Ask Brad White why this is happening — Is the Internet too crowded? — and he chuckles. "The premise of that question is that need dictates innovation," says White, the director of global media relations for ICANN, which was founded in 1998 in response to a proposal by the federal government's National Telecommunications and Information Administration. But need, White says, doesn't dictate innovation. "No one demanded Facebook" before Mark Zuckerberg introduced it. "No one demanded Twitter." Sometimes the technology is invented, and then users figure out what it's good for.
McAdory's vision: lots of engaged couples want their own wedding sites, but the addresses they want aren't available because other couples are already parked on them. Through the .wed domain, couples could purchase an inexpensive address — MarkandJessica.wed — for two years, long enough to see them married. After that, the site's cost would drastically increase, pricing the couple out, leaving the space open for a new Jessica and Mark.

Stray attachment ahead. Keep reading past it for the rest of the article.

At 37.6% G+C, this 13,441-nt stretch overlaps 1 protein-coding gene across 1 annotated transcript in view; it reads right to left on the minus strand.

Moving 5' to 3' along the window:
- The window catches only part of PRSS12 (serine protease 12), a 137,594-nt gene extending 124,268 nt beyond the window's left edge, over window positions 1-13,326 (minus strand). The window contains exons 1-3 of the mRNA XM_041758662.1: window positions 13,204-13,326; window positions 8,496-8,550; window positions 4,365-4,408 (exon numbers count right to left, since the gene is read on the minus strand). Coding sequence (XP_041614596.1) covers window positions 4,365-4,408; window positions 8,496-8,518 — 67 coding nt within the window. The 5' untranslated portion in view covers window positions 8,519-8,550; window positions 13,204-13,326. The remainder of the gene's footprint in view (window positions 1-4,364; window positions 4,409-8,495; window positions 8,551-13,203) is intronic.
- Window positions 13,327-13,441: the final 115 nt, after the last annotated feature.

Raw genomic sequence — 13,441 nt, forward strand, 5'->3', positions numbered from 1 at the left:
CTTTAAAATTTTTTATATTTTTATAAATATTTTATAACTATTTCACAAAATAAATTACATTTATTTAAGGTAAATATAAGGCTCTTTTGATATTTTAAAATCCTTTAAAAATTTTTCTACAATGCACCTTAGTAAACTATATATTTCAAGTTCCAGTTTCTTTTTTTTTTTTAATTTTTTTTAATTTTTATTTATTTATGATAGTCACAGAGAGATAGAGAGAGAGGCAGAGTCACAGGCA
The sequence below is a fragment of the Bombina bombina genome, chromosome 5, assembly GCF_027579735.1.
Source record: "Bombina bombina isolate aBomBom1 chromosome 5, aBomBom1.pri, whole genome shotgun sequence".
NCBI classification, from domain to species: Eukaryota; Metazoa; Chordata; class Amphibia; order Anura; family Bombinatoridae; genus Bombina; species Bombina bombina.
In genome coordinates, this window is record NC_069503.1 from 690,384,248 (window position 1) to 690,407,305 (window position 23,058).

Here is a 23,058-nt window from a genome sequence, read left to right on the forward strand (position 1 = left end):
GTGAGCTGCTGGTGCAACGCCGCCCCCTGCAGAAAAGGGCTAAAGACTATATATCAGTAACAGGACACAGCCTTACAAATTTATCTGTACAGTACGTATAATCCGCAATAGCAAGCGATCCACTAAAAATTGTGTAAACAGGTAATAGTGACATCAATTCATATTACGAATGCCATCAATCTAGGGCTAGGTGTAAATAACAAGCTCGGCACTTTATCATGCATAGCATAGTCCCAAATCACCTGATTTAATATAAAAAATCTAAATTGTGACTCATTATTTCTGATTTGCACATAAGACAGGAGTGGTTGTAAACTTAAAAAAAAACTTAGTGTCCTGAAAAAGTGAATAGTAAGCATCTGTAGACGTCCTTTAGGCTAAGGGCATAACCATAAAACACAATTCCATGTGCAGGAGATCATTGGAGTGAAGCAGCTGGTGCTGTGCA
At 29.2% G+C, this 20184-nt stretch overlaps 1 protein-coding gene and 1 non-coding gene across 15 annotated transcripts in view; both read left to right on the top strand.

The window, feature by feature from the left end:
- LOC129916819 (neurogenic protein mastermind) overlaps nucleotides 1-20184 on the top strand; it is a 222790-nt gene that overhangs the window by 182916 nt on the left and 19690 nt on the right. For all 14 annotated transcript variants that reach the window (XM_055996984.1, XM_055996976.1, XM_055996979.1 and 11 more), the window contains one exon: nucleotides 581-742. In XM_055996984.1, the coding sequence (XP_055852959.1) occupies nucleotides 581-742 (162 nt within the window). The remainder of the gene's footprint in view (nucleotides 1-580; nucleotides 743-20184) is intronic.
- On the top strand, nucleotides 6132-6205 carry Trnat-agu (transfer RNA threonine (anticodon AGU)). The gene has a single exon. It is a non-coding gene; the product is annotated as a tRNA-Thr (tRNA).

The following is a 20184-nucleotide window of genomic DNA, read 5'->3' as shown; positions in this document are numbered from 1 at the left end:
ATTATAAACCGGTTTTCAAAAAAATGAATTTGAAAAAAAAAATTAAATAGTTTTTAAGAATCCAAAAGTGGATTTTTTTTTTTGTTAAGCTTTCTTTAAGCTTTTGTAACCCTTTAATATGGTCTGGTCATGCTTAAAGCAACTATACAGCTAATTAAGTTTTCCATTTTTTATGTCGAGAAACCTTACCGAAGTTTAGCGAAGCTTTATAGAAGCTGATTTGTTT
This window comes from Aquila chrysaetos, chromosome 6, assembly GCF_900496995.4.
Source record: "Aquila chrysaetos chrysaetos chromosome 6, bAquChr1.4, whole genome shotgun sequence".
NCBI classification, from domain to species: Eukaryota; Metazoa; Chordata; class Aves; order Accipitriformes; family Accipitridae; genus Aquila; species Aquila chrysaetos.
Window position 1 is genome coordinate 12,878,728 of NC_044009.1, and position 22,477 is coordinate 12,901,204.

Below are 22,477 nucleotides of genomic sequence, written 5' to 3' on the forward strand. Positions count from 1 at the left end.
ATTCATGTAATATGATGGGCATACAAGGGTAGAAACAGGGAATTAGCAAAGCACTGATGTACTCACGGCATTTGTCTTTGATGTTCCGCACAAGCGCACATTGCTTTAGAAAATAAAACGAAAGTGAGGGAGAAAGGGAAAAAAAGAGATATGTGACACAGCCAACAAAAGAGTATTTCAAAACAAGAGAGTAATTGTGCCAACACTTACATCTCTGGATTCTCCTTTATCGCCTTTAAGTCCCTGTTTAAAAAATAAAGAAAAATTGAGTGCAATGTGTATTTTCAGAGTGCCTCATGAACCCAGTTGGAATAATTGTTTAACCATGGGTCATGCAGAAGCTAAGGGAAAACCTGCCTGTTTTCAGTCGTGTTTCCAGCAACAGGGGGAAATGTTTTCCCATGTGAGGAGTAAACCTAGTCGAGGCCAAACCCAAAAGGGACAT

From a business side, one sees why this is a big deal: competing interests scrabbling to stake out more space in the virtual world. But culturally, it also reflects the fact that the Internet is still relatively new — the equivalent of the party-line era of the telephone. What we have now doesn't begin to look like what we'll have in even 10 years. ICANN is in the final stages of application evaluations. New sites could appear as early as late September. "People," says White, "are going to sit down at their browsers and see a whole new world."
Since the mid-1990s, the experience of visiting the Internet can be encapsulated in three letters and one punctuation mark: .com. When spoken out loud: dot-com. It's the most common suffix on the Internet, representing more than 100 million websites, and it has become a stand-in for the Web as a whole. It came about almost by happenstance.